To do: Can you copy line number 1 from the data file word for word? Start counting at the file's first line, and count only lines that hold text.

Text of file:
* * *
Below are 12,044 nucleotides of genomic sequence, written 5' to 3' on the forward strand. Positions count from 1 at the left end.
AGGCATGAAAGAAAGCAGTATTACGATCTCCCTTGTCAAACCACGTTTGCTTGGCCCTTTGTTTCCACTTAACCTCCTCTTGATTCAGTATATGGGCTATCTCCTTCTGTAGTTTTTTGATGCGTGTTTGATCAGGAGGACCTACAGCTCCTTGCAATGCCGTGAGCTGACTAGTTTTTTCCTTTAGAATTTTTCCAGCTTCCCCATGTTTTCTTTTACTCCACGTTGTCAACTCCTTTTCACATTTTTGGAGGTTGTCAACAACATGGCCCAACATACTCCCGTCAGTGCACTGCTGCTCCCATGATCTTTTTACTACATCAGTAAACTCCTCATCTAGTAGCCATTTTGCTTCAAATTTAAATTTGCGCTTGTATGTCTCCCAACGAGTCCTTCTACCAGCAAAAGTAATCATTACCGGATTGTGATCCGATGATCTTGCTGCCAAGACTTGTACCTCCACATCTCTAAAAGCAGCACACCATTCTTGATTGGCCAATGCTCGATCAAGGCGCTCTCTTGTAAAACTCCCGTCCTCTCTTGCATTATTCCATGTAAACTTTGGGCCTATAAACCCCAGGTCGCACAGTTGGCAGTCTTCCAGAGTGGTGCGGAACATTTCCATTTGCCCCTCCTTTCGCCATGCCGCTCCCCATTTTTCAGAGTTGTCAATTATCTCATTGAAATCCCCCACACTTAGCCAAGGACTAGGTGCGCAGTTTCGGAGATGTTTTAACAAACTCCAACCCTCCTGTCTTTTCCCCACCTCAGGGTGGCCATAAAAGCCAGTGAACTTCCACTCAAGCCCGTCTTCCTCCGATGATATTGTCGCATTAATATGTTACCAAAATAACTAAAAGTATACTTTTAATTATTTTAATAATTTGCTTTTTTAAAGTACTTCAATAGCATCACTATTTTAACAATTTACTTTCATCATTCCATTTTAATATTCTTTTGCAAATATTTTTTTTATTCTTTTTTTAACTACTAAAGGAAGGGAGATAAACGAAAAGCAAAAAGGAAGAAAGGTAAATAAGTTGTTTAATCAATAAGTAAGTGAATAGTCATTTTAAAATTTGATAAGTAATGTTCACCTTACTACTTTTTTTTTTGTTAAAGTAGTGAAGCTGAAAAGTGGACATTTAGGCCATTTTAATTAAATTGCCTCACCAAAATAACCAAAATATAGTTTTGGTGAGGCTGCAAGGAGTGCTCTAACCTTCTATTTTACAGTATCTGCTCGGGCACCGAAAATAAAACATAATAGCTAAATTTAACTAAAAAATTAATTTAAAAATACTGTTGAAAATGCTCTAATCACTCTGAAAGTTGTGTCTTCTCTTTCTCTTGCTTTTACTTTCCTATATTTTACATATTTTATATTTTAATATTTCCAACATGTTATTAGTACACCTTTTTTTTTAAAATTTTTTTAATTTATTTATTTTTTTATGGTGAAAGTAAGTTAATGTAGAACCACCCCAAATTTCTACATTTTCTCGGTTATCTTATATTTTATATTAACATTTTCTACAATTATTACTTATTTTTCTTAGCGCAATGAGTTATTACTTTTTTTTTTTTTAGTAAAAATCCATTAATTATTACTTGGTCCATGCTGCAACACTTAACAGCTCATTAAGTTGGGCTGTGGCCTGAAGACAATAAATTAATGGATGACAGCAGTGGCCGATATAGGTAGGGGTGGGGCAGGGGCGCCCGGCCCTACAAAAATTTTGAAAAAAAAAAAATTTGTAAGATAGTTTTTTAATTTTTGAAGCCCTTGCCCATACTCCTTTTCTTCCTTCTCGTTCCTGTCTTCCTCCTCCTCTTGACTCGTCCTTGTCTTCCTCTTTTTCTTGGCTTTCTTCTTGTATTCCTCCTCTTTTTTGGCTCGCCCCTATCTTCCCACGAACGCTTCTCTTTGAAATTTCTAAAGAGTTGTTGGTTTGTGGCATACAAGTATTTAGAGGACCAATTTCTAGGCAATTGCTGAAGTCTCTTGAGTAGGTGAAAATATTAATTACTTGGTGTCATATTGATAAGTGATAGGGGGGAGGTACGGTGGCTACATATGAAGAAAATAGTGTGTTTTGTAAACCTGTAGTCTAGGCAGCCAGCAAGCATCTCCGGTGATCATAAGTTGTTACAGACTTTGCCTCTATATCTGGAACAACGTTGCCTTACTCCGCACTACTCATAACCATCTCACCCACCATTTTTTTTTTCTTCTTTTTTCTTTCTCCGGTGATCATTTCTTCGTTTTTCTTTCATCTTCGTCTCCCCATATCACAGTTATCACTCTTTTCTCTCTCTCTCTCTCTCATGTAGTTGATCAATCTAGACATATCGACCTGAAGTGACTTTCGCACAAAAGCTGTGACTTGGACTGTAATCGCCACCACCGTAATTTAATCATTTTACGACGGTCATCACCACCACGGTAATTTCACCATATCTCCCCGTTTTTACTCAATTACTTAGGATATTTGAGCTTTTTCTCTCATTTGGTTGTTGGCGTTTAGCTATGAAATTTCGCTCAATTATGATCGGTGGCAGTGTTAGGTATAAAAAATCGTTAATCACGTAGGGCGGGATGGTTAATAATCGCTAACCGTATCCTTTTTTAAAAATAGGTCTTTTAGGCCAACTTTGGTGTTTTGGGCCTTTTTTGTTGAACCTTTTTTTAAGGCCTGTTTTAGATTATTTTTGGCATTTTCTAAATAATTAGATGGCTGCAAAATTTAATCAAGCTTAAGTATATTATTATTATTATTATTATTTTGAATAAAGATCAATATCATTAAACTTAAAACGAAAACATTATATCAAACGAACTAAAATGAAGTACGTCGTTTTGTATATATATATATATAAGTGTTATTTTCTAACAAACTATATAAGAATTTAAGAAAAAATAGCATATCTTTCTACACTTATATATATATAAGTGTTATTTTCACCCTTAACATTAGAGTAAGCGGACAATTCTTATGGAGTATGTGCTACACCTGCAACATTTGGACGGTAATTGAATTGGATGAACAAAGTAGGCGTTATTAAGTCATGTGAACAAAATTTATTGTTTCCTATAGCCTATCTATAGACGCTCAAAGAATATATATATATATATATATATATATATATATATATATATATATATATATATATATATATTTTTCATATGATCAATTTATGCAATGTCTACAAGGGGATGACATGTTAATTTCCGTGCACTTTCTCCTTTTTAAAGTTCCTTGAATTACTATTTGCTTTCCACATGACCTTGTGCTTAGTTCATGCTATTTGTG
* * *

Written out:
Below are 12,044 nucleotides of genomic sequence, written 5' to 3' on the forward strand. Positions count from 1 at the left end.